Verdict from 7.5 hours of research from the internet

7 reasons to buy

  • The seamless construction and a plush inner sleeve take the runner for miles and miles of comfort in the Air Max 2015.
  • One of the best-looking shoes in the market, according to most runners.
  • There is a noticeable smoothness in the transition, based on several reviews.
  • It is significantly lighter than the previous model.
  • A good number mentioned that the midfoot wrap is better than the earlier version of the Air Max.
  • Reflective materials in the logos for low-light running.
  • The 2015 version of the Air Max has gender-specific flex grooves.

3 reasons not to buy

  • Nike’s most expensive shoe.
  • Durability is not enough considering the price range, as mentioned in many comments.
  • Traction could certainly be a lot better noted a handful.

Bottom line

The iconic Air Max line remains to be a yardstick in the 2015 model where great aesthetic appeal and decent performance go. Nike never fails to stretch the boundaries between performance and lifestyle, particularly in this model. While it is undeniably a great-looking shoe, it offers decent cushioning and responsiveness only. The arch support is moderate with a less than average traction. It lacks the performance of a shoe carrying a $200 price tag.

Tip: see the best running shoes.

Expert reviews:

User reviews:

  • Nike focused the changes in the Air Max 2015 in the upper. Making an appearance in this model is the engineered mesh that has a combination of large and small holes in the upper. It is an extremely light mesh that greatly helps with the significant weight reduction. This is a softer mesh and feels plush to the feel for added comfort.
  • The biggest change in the upper is the presence of the Flywire cables. These are clearly seen outside of the upper just around the midfoot. Nike uses the technology to improve midfoot fit as these cables are directly connected to the laces and the midsole.
  • The final update in the upper is the new inner sleeve. This version of the Air Max offers better next to skin feel because of the sleeve. The inner sleeve enhances fit and comfort as well.

The main difference in fit compared to last year’s model is the snugger fit in the midfoot due to the presence of the Flywire cables. Otherwise, runners should still get excellent heel security that is not constrictive and a forefoot that has generally adequate room for the toes to naturally splay. Medium is the only available width while sizing is accurate in this shoe.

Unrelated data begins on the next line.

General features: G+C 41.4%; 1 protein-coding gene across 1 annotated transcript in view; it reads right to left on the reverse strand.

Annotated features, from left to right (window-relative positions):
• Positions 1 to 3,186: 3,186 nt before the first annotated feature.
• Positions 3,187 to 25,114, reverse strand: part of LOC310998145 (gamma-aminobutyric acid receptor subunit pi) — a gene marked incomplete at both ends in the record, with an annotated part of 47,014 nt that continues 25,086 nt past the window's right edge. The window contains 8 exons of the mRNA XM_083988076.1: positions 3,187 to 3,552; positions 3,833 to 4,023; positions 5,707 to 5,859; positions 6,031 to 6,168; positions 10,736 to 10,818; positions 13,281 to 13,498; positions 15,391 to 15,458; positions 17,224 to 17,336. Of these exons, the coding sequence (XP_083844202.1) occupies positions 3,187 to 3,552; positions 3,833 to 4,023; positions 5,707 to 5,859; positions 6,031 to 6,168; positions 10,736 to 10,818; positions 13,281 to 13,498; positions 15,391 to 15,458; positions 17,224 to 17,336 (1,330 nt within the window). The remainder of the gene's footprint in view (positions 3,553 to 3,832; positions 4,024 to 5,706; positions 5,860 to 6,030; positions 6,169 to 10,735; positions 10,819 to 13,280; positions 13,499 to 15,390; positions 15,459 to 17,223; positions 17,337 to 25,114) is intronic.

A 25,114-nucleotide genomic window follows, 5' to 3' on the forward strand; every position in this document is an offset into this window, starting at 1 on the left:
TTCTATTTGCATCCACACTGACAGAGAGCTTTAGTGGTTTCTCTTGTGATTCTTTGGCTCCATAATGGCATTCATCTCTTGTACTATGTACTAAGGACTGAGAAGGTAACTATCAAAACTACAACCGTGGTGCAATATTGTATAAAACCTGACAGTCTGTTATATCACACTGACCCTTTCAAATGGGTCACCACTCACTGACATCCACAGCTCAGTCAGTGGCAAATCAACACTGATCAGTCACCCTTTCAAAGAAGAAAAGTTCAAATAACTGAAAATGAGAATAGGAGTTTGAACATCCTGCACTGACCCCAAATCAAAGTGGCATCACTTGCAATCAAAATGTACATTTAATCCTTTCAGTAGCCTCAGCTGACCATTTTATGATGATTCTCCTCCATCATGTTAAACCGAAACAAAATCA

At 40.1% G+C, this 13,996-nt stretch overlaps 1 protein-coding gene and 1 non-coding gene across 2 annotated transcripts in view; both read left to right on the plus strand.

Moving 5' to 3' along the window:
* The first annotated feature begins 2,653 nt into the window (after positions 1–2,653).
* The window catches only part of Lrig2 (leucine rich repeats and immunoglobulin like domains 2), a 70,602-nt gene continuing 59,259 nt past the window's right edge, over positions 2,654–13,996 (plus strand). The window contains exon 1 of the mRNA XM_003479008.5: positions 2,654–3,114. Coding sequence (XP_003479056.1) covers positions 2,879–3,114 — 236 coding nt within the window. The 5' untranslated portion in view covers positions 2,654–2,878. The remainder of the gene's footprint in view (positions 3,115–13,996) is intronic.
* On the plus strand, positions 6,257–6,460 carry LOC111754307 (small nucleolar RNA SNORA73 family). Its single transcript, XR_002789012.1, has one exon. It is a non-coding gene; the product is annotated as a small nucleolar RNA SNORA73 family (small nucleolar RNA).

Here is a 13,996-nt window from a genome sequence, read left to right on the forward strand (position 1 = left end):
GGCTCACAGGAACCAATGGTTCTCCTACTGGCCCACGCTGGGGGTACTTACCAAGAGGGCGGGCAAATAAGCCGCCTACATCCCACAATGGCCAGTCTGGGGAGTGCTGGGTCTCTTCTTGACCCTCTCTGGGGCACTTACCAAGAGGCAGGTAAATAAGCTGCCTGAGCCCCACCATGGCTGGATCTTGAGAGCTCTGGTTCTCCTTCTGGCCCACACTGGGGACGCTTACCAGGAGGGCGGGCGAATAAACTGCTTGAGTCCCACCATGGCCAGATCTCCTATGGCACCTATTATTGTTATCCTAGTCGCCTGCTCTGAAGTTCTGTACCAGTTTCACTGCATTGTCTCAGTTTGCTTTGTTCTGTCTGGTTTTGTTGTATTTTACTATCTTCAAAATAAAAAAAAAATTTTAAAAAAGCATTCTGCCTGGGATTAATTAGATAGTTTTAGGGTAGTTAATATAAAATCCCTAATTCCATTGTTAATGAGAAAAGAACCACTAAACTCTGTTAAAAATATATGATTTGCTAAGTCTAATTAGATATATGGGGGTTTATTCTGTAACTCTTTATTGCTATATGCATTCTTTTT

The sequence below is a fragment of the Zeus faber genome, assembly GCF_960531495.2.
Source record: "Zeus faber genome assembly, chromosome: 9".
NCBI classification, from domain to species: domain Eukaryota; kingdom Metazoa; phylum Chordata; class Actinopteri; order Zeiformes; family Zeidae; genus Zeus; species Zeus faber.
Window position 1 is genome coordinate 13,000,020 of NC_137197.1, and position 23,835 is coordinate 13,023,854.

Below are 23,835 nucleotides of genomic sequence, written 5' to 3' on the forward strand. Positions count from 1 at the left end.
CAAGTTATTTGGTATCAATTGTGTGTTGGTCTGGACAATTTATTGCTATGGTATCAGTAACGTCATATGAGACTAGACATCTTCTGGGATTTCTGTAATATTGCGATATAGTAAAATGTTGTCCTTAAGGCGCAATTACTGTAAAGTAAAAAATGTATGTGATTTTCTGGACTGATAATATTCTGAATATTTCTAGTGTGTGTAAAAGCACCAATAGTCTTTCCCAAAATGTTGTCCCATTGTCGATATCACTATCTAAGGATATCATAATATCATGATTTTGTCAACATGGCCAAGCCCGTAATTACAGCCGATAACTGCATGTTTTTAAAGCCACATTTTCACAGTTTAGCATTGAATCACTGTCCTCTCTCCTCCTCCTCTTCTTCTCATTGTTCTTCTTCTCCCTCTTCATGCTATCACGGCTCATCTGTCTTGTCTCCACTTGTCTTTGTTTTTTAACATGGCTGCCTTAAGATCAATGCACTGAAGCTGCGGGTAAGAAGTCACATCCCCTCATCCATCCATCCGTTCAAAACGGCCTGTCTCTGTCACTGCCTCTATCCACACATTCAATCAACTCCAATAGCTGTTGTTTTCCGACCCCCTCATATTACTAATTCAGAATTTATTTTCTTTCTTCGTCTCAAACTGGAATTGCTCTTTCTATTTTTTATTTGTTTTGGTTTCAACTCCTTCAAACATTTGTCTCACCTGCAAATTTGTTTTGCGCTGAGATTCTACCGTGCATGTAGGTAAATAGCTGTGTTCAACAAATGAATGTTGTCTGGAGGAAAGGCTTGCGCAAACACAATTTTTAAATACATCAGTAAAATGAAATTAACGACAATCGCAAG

The Waffle outsole is almost flat with numerous small square nubs. It is made of translucent rubber. As the underfoot is almost flat, this helps with the stability of a high offset shoe and with the transition from heel to toe. Nike uses deep flex grooves for enhanced forefoot flexibility.


A full-length blown air bag that Nike patently calls as the Air Max is made of very thick air units. It creates a firmer ride and is ably supported by Cushlon foam, Nike’s regular compression-molded EVA. Providing some support and protection against puncture on the air units is a rubber sheet.


The new engineered mesh offers lightweight and breathable coverage. In this model, Nike almost does away with any sort of overlay, except for a seam around the toe box that is fused on. Logos on both sides of the shoe have reflective materials. The heel has more substantial fused on overlay for better support and structure. As always, the tongue and collar are both very well-padded. The aforementioned inner sleeve, also works with a plush insole for plush comfort.

Size and fit

True to size based on 450 user votes
Small (11%)
True to size (85%)
Large (4%)
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Same sizing as Nike Air Max 2017.

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How Air Max 2015 compares

This shoe: 87
All shoes average: 86
53 98
This shoe: $190
All shoes average: $119
$40 $350
This shoe: 13.2oz
All shoes average: 9.5oz
3.5oz 16.2oz
Author
Jens Jakob Andersen
Jens Jakob Andersen

Jens Jakob is a fan of short distances with a 5K PR at 15:58 minutes. Based on 35 million race results, he's among the fastest 0.2% runners. Jens Jakob previously owned a running store, when he was also a competitive runner. His work is regularly featured in The New York Times, Washington Post, BBC and the likes as well as peer-reviewed journals. Finally, he has been a guest on +30 podcasts on running.

jens@runrepeat.com